Capitol Beat

The state Senate is laying the groundwork for Larry Krasner’s impeachment trial. Here’s how it will work.

Lawmakers will take procedural steps this week to start proceedings in January.

Philadelphia District Attorney Larry Krasner speaks at the state Capitol.

Philadelphia District Attorney Larry Krasner speaks at the state Capitol. Justin Sweitzer

Lawmakers in the Pennsylvania Senate this week will take a series of procedural votes as they prepare for Philadelphia District Attorney Larry Krasner’s impeachment trial, which is set to begin next January barring any unforeseen changes. 

The trial will follow a months-long investigation spearheaded by House Republicans, who looked to frame Krasner and his progressive approach to prosecuting and reducing incarceration levels as a catalyst for Philadelphia’s rising homicide rate. Citing misbehavior in office, Republican lawmakers voted 107-85 to formally impeach Krasner on Nov. 16, sending seven articles of impeachment to the Senate, which is tasked with conducting impeachment trials.

The trial won’t begin until January 2023, but state senators will return to Harrisburg this week to get the process started – the first impeachment trial held by the chamber in nearly 30 years. 

Here’s what to expect:

The Senate will return this week to vote on three resolutions.

The chamber will reconvene Tuesday and Wednesday to vote on a slate of resolutions that will outline how Krasner’s trial will operate. 

The first two resolutions will establish the trial rules and formally invite House impeachment managers to the Senate to present the articles. Once approved, the articles will be delivered to the chamber on Wednesday at 10:30 a.m.

On Wednesday, senators will also take an oath to uphold the Constitution, and will consider a third resolution – a writ of summons – that will direct Krasner to appear before the Senate on Jan. 18, 2023 at 11:30 a.m. for the start of the trial. 

Krasner would be required to respond to the writ of summons by noon on Dec. 21, according to the resolution.

The Senate can continue conducting normal legislative business while the trial is ongoing. Republican leaders in the state Senate have framed the impeachment trial as a “constitutional obligation,” underscoring that they are required to conduct the trial due to the House vote.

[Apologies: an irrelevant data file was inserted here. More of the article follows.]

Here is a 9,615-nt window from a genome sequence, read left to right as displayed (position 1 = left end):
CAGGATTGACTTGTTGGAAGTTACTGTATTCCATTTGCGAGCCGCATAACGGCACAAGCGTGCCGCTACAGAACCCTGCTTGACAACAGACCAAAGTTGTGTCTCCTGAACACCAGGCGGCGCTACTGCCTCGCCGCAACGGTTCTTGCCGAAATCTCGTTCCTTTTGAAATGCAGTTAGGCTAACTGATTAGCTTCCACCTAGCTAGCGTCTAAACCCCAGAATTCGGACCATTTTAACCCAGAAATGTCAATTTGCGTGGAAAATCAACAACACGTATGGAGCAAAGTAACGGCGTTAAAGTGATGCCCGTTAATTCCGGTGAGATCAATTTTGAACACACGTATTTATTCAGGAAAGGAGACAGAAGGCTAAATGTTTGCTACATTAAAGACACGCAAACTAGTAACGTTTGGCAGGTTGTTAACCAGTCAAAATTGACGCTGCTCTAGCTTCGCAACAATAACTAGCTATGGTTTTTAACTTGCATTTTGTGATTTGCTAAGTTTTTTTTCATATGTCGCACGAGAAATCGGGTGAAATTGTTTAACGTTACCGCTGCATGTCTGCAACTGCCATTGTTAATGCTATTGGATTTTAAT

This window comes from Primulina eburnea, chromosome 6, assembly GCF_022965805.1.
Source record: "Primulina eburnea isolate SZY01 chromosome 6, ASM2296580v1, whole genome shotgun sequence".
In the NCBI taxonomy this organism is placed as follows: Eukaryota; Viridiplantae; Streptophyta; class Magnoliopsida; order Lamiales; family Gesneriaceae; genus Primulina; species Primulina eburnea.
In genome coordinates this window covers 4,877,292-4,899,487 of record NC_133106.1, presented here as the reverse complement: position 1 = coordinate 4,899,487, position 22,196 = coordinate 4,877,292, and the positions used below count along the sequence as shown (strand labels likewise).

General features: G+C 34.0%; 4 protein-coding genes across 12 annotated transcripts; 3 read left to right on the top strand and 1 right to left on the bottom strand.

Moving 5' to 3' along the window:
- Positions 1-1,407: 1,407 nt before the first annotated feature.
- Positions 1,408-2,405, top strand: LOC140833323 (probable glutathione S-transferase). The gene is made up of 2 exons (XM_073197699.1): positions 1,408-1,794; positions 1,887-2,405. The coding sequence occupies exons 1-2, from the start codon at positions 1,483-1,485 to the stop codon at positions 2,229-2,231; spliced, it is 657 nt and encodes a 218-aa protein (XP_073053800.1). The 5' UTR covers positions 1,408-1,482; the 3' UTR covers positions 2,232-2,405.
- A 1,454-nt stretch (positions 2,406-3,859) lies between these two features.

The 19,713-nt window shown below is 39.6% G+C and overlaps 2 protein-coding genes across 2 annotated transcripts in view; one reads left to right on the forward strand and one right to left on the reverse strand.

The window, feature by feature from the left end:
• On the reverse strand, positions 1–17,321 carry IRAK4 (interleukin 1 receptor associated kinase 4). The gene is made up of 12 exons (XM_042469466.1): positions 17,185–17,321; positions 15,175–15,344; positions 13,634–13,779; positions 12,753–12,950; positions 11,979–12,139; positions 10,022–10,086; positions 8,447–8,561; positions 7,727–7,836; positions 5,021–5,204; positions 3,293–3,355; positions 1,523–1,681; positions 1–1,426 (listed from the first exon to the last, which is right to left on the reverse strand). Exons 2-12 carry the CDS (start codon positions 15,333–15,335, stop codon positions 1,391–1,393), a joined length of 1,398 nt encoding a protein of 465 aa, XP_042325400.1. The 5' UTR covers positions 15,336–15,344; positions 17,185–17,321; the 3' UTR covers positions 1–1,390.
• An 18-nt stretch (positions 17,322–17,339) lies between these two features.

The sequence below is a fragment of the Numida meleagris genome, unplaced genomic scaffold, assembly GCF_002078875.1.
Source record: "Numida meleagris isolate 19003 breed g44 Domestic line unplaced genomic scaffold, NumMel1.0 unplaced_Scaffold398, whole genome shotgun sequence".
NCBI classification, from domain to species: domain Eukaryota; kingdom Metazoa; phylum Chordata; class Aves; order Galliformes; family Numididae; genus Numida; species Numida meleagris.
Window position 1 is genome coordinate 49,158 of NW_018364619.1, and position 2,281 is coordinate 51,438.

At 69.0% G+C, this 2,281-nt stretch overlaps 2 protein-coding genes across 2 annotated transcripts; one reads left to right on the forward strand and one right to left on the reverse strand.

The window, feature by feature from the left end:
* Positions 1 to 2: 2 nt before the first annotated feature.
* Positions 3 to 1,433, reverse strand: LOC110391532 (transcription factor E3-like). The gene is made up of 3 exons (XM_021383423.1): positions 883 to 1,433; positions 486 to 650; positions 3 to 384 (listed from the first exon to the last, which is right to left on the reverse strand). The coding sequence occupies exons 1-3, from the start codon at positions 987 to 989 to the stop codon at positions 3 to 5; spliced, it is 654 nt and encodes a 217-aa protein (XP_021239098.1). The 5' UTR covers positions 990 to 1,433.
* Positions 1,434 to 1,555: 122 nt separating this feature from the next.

“The Senate’s Constitutional obligations are clear, so we are prepared to fulfill our duties and continue the impeachment process,” retiring state Senate President Pro Tempore Jake Corman said in a statement last week. 

Krasner and Democrats have said the effort is politically motivated.

Krasner and most Democrats in the General Assembly have spoken out against the ongoing impeachment effort since GOP lawmakers first formed a select committee to investigate Krasner and crime in Philadelphia in June. 

During a stop in Harrisburg last month, Krasner said the probe was politically motivated. “This is an effort to impeach someone for political purposes who has done nothing corrupt and nothing illegal because they want to erase Philadelphia’s votes,” Krasner told reporters at the state Capitol. “They want to impeach our ideas. They want to erase Philadelphia’s votes.”

When reached for comment last week, a spokesperson for Krasner declined to comment on the Senate’s plan of action for the week, referring City & State to a legal filing that argues that the House “has no authority under the Pennsylvania Constitution to impeach the Philadelphia district attorney.”

A two-thirds majority in the state Senate is needed in order to convict Krasner of the articles presented by the House.

This will mark the Senate’s first impeachment trial in the chamber since the 1990s.

The last public official to face an impeachment trial conducted by the Senate was Rolf Larsen, a Democratic state Supreme Court justice who, in 1994, was convicted of conspiracy, according to the Pittsburgh Tribune-Review

The conviction came after a grand jury recommended that the justice be prosecuted on one count of criminal conspiracy and more than 20 counts related to obtaining illegal tranquilizers, though in April 1994, he was ultimately convicted of just two counts by an Allegheny County jury.

The House voted unanimously in July of that year to impeach Larsen on seven counts of misbehavior in office. During his impeachment trial, he was later convicted of one count, and the chamber voted 49-0 to prohibit Larsen from holding public office, per the Tribune-Review.